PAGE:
Raspberry Rugelach are buttery, crisp, pastry dough crescents rolled up around bright, fruity raspberry jam. Make plenty to share for cookie exchanges, care packages, and gifting.
Why you'll love this recipe
This Jewish pastry cookie is popular year round and are favorite cookies for Chanukah. The dough is easy to work with and can be made with a variety of fillings.
Rugelach pastry is most often made with either cream cheese or sour cream. I used the cream cheese version for this rugelach recipe because I find that it stays fresh longer.
The filling for these bite sized treats is made with raspberry preserves (I like the Bonne Maman brand) mixed with the zest of one mandarin orange. The zest brightens the flavor and adds just a touch of tartness to the sweet filling.
Don't worry about seeds in the jam. You won't notice them in the cookies.
The beautiful pink raspberry powder topping makes these rugelach stand out. The powder is easily made by crushing freeze dried raspberries. Sprinkling the powder on top of the baked cookies adds an extra pop of color and flavor.
This is an overview of the instructions. The full instructions are in the recipe card below.
- Use a food processor to combine the cream cheese and butter until smooth.
- Add sugar and flour then pulse to combine just until a dough forms.
- Divide into three pieces of dough, wrap in plastic wrap and refrigerate to chill.
- After chilling, roll dough, one piece at a time, into a 12-inch circle, ⅛" thick.
- Mix the jam with the zest and spread a thin layer of raspberry filling onto the dough circle with an offset spatula, leaving a ½" outer border and a 2" circle at the center.
- Cut into 16 wedges with a pizza cutter or sharp knife. Roll up each wedge into a crescent shape from the outer edge.
- Place each little crescent on a parchment lined baking sheet with the dough point tucked under. Brush with the egg wash glaze. Bake cookies until deep golden brown.
- Remove from oven and immediately sprinkle the little cookies lightly with a mixture of ground freeze dried raspberries and large crystal sugar.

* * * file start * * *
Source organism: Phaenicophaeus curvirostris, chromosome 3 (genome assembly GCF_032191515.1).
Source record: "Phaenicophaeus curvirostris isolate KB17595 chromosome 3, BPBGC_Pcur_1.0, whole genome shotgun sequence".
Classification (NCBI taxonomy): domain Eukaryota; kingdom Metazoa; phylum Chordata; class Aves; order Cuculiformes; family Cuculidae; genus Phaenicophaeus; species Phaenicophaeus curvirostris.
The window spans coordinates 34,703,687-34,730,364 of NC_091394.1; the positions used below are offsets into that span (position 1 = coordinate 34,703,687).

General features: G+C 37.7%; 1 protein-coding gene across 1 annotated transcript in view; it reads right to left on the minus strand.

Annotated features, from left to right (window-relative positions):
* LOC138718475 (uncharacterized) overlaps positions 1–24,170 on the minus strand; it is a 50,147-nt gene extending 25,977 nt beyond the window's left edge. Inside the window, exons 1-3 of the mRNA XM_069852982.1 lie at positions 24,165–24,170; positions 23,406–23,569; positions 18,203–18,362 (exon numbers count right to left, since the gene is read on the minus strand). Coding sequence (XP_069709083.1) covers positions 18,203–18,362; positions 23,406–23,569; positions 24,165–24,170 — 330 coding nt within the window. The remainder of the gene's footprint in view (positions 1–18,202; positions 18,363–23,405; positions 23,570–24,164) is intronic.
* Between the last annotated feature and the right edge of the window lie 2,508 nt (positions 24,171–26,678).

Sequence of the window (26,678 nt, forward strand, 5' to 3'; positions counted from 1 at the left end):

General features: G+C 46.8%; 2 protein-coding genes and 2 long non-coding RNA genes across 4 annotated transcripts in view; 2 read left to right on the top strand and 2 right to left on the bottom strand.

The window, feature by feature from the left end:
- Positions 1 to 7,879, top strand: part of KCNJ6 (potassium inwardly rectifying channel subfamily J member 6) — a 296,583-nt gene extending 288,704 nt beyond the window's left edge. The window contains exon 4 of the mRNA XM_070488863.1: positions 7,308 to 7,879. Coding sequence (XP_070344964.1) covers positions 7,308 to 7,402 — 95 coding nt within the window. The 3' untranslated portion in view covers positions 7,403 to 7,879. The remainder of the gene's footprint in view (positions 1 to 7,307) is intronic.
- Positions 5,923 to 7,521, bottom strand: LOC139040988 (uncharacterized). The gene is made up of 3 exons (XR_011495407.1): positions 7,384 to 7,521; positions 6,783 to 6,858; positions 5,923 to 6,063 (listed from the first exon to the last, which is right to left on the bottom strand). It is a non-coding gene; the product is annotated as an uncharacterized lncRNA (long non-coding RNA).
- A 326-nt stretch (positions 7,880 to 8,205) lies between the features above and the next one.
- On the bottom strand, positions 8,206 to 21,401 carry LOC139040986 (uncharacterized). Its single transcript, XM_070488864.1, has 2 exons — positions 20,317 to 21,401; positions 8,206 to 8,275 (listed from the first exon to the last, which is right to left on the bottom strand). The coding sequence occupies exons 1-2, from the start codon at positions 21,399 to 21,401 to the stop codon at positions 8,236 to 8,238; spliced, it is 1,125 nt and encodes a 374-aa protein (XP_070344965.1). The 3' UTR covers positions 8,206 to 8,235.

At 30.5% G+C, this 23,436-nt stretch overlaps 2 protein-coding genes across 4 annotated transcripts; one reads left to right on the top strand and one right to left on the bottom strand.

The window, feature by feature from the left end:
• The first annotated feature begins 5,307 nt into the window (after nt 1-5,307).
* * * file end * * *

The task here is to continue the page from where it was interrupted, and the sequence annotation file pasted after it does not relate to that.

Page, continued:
Store rugelach cookies at room temperature in an airtight container for up to 5 days.
Filling variations for one dough circle
If you love these raspberry rugelach, next time try this traditional dough with one of these filling variations.
- Jelly, fruit preserves, or jam flavor of your choice: 2-3 tablespoons
- Traditional filling: 2-3 tablespoons jam, 2 tablespoons cinnamon sugar mixture, 1 tablespoon finely chopped nuts, 1-2 tablespoons raisins or chopped chocolate chips
- Peanut Butter and Jelly: 2-3 tablespoons jelly, about ½ cup chopped peanut butter chips
- Milk Chocolate Toffee: ½ cup chopped milk chocolate chips, ½ cup toffee bits
- Lemon Tart: 2-3 tablespoons lemon curd, ½ cup chopped white chocolate chips, 2 tablespoons finely chopped toasted almonds
- Peppermint:½ cup chopped dark chocolate chips, 2 tablespoons crushed candy canes
- Coconut-Chocolate: ½ cup sweetened shredded coconut, ½ cup mini chocolate chips, 2 tablespoons finely chopped toasted almonds
- Don’t over mix the dough. Once you add the flour, pulse only 6-10 times just until the ingredients come together. If a dough ball forms, you’ve pulsed too long, resulting in tough pastry.
- Don’t worry about rolling out a perfect circle. A lop-sided circle works just fine.
- Don’t spread the filling all the way to the center of the circle. Leave a 2” circle at the center. This will make the rolling process less messy and the pointy end will stick better to your cookie.
- A pizza wheel or pastry cutter is the easiest tool for cutting the dough into wedges.
- This one is really important. FREEZE the formed cookies for 15 minutes before baking. This will reduce spreading and create fluffier cookies.
- These cookies are delicious with or without the raspberry powder. When using the powder, sprinkle immediately after removing the rugelach from the oven, so that the powder will stick to the cookies. Don't add the powder before baking because it burns easily.
- Remove the rugelach from the baking sheet immediately after adding the raspberry powder and sugar. Otherwise, the oozing filling can make the cookies stick to the pan.
- This is the perfect cookie to add to your cookie platters this holiday season.
Frequently asked questions
Rugelach originated in the Ashkenazy Jewish communities in eastern Europe. It can be found in many countries today, with special popularity in Israel.
Rugelach is a Yiddish word meaning "little twist".
More Chanukah recipes
Chocolate Rugelach is made with the same delicious, flaky dough as these Raspberry Rugelach but instead of crescents, the whole rectangle of dough is rolled up around a fudgy chocolate filling and sliced into thin, spiral cookies.
Chocolate Chanukah Gelt Cookies are soft, fudgy cookies made with vegetable oil for long lasting freshness.